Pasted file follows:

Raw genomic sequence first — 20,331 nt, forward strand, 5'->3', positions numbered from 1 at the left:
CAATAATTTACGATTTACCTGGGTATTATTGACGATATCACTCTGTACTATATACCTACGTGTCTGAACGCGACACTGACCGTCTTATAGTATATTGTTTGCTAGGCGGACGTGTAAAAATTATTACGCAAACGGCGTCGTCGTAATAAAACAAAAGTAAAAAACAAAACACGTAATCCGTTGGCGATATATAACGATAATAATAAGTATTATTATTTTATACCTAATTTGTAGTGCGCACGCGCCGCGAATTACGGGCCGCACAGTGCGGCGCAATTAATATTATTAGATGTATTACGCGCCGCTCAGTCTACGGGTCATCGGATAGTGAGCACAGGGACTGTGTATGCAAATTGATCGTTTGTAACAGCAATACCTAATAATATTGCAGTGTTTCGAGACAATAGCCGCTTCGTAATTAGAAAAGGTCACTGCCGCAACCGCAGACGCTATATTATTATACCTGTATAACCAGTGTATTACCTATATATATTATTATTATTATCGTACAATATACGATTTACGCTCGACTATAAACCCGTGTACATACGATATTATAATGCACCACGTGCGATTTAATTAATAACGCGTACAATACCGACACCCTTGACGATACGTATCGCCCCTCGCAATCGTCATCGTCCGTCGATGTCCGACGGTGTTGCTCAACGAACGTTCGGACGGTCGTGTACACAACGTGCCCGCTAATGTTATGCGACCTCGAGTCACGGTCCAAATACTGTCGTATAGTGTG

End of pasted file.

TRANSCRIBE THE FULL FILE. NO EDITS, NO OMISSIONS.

Raw genomic sequence first — 20,331 nt, forward strand, 5'->3', positions numbered from 1 at the left:
CAATAATTTACGATTTACCTGGGTATTATTGACGATATCACTCTGTACTATATACCTACGTGTCTGAACGCGACACTGACCGTCTTATAGTATATTGTTTGCTAGGCGGACGTGTAAAAATTATTACGCAAACGGCGTCGTCGTAATAAAACAAAAGTAAAAAACAAAACACGTAATCCGTTGGCGATATATAACGATAATAATAAGTATTATTATTTTATACCTAATTTGTAGTGCGCACGCGCCGCGAATTACGGGCCGCACAGTGCGGCGCAATTAATATTATTAGATGTATTACGCGCCGCTCAGTCTACGGGTCATCGGATAGTGAGCACAGGGACTGTGTATGCAAATTGATCGTTTGTAACAGCAATACCTAATAATATTGCAGTGTTTCGAGACAATAGCCGCTTCGTAATTAGAAAAGGTCACTGCCGCAACCGCAGACGCTATATTATTATACCTGTATAACCAGTGTATTACCTATATATATTATTATTATTATCGTACAATATACGATTTACGCTCGACTATAAACCCGTGTACATACGATATTATAATGCACCACGTGCGATTTAATTAATAACGCGTACAATACCGACACCCTTGACGATACGTATCGCCCCTCGCAATCGTCATCGTCCGTCGATGTCCGACGGTGTTGCTCAACGAACGTTCGGACGGTCGTGTACACAACGTGCCCGCTAATGTTATGCGACCTCGAGTCACGGTCCAAATACTGTCGTATAGTGTG